“It wasn’t that the game plan was so amazing (although it was admittedly more complex and aggressive than we’ve seen out of other Notre Dame teams),” James wrote. “It was plain ol’ coachin’ ’em up.

“Notre Dame’s players were individually more prepared for what they’d see. Notre Dame is already extremely talented, but talented and prepared? You can’t adjust for that. That’s more challenging for Navy than any game plan.”

Irish prepared to take on the best Navy team in years


Brian Kelly opens every Tuesday press conference with compliments for an opponent. But this week, it was easy to see that his kind words for Navy were hardly lip service.

Ken Niumatalolo will bring his most veteran—and probably his most talented—group of Midshipmen into Notre Dame Stadium, looking to hand the Irish their first loss in the series since Kelly’s debut season in South Bend.

“Ken Niumatalolo has done an incredible job in developing his program and currently carrying an eight-game winning streak,” Kelly said. “I voted for them in USA Today Top 25 as a top-25 team. I think they’ve earned that. But their defense as well has developed. It’s played the kind of defense that I think a top 25 team plays.”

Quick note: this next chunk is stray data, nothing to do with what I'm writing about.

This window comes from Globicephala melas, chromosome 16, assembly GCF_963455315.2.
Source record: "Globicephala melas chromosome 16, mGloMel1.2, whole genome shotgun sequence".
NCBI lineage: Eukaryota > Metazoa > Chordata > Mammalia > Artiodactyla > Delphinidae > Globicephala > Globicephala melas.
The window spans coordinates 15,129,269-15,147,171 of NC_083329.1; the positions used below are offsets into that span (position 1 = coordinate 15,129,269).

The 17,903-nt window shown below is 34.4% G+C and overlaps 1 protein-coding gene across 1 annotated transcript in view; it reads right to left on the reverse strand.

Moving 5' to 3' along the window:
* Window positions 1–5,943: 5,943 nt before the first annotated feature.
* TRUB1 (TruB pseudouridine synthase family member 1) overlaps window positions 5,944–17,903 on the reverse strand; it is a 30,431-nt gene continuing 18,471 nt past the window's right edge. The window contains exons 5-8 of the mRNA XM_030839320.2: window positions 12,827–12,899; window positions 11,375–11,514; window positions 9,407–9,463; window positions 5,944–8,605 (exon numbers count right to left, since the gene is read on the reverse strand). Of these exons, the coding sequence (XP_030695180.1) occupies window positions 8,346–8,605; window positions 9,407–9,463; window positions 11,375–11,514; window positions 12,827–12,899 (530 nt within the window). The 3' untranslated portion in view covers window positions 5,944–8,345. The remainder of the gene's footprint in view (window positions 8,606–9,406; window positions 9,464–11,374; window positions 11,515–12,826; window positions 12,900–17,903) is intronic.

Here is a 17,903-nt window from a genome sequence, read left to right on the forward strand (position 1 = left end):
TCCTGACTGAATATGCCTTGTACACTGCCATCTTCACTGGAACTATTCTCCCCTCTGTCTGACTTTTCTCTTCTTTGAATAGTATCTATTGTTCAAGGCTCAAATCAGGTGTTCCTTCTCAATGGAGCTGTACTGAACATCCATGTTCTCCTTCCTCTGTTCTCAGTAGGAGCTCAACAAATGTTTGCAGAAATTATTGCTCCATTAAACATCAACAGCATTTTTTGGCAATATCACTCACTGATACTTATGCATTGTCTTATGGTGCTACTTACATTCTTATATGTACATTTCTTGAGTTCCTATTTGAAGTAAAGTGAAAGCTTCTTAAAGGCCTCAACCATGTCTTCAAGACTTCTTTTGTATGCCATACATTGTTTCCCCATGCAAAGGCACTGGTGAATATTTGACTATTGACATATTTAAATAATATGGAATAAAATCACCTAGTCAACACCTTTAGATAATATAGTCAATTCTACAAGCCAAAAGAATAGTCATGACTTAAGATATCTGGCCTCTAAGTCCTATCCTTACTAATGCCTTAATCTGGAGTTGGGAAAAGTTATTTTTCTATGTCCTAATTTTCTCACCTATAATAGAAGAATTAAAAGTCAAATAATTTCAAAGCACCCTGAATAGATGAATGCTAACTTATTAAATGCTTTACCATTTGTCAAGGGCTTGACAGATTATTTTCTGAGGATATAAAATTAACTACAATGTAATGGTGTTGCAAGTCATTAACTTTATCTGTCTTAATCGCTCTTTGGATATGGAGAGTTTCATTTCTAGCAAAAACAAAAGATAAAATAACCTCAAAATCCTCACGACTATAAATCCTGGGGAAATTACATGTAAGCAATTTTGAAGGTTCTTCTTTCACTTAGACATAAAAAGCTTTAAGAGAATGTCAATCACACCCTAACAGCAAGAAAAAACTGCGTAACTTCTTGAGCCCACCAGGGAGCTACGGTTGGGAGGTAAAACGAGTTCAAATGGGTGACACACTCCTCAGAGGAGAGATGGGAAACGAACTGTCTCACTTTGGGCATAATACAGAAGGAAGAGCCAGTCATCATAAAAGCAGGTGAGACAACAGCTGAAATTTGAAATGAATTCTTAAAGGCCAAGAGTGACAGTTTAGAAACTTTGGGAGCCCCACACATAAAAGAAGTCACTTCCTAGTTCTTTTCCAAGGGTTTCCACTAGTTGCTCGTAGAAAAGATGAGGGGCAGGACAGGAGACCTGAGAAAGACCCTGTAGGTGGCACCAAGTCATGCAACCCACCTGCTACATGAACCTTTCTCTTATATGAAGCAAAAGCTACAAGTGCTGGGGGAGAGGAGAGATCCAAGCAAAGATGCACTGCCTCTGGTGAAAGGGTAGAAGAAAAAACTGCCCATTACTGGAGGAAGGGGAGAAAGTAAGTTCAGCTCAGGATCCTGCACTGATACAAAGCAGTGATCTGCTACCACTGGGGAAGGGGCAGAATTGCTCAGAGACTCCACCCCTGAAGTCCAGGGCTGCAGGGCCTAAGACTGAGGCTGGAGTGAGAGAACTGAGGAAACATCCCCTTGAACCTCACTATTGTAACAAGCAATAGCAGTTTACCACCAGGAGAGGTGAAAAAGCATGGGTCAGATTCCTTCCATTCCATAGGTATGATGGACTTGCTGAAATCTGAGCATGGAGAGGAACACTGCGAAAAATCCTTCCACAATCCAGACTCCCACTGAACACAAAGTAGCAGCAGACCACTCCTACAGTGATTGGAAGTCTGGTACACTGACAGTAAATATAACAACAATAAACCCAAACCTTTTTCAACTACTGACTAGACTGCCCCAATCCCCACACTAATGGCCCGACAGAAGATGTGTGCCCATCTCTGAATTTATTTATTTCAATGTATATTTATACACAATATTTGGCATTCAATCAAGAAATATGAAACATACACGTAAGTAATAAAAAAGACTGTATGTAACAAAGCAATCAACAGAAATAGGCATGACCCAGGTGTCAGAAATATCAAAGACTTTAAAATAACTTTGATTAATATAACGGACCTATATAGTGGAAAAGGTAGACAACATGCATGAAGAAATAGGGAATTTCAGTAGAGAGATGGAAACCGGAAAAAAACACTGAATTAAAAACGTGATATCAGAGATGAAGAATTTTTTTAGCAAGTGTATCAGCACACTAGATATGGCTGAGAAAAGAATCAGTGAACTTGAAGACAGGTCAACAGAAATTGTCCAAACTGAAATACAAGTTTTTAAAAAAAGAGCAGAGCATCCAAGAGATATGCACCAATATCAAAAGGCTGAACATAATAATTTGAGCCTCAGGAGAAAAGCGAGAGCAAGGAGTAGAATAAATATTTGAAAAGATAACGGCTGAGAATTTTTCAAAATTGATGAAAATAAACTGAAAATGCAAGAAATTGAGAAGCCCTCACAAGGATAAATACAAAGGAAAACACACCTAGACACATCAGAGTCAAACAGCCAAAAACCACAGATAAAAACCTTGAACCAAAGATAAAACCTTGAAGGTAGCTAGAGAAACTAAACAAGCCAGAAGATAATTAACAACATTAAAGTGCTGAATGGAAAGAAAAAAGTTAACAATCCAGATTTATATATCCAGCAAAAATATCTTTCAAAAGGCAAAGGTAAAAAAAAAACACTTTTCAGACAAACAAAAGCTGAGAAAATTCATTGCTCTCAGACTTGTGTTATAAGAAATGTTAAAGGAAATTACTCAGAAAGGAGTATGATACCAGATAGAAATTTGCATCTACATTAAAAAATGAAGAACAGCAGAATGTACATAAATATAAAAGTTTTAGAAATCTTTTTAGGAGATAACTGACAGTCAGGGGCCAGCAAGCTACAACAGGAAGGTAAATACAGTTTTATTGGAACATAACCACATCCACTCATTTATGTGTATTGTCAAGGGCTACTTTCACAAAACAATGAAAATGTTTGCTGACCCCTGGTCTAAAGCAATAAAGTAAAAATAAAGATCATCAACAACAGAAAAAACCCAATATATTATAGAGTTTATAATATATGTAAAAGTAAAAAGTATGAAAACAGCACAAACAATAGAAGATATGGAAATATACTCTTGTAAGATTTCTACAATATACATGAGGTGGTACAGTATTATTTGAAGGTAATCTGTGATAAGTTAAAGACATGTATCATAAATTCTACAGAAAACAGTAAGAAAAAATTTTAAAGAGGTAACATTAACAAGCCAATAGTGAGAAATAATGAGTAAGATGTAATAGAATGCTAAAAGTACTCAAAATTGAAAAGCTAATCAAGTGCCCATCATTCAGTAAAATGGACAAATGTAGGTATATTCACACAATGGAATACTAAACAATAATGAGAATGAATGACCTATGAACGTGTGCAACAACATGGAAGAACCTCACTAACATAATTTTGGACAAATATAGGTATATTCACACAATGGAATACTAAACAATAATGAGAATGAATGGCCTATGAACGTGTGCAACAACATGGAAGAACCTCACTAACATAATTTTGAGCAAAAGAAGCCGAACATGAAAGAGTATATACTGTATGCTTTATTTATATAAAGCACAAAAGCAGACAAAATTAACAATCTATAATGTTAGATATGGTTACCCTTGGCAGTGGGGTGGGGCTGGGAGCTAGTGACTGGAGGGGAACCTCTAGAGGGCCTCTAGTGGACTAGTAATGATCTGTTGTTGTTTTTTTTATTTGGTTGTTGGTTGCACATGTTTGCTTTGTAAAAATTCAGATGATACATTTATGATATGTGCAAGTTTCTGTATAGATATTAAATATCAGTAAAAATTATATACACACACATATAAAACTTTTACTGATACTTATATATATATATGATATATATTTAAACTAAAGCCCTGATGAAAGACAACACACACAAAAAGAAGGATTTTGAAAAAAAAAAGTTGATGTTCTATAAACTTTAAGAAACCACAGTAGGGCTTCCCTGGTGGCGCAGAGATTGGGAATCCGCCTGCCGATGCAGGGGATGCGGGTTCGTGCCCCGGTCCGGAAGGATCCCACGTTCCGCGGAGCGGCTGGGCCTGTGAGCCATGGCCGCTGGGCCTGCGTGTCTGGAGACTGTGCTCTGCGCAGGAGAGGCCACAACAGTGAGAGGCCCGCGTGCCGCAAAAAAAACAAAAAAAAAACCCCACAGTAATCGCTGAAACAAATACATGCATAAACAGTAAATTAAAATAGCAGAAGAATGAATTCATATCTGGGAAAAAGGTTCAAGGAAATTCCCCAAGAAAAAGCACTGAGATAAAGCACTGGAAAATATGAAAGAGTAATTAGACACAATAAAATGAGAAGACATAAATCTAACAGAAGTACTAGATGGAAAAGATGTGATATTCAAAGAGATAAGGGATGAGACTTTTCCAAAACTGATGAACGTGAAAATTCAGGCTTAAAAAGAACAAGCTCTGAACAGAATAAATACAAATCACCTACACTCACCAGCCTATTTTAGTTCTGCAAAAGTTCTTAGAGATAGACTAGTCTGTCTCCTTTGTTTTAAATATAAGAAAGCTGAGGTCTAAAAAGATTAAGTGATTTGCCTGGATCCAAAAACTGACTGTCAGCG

With nine months of option preparation, Notre Dame needs to feel confident about their efforts against Georgia Tech. Then again, the Midshipmen saw that game plan and likely have a few tricks in store.

As much as the Irish have focused their efforts on stopping Keenan Reynolds and the triple-option, Navy’s much-improved defense is still looking for a way to slow down a team that’s averaged a shade over 48 points a game against them the last four seasons.

Niumatalolo talked about that when asked about slowing down Will Fuller and Notre Dame’s skill players, an offense that’s averaged over 48 points a game during this four-game win streak.

“We’ve got to try our best to keep [Fuller] in front of us, that’s easier said than done,” Niumatalolo said. “We’ve got to play as close as we can without their guys running past us. I’ve been here a long time and we’re still trying to figure out how to do that.”


Navy heads to South Bend unbeaten, defeating former Irish defensive coordinator Bob Diaco‘s team just two Saturdays ago. And while Diaco raised a few eyebrows when he said Navy would be the team’s toughest test of the year (they already played a ranked Missouri team), the head of the UConn program couldn’t have been more effusive in his praise.

“I have been competing against Navy for some time and this is the best Navy team I have seen for, let’s say the last half-dozen years,” UConn coach Bob Diaco told the New Haven Register. “I could click on footage from three years ago and see a lion’s share of players who are playing right now in the game as freshmen and sophomores. They have a veteran group, a strong group, a talented group and they look like the stiffest competition among our first four opponents.”

As usual, there will be those who look at this game as the breather between Clemson and USC. That won’t be anybody inside The Gug. So as the Irish try to get back to their winning ways in front of a home crowd, a complete team effort is needed.

“I’ll take a win by one,” Kelly said Tuesday. “That would be fine with me.”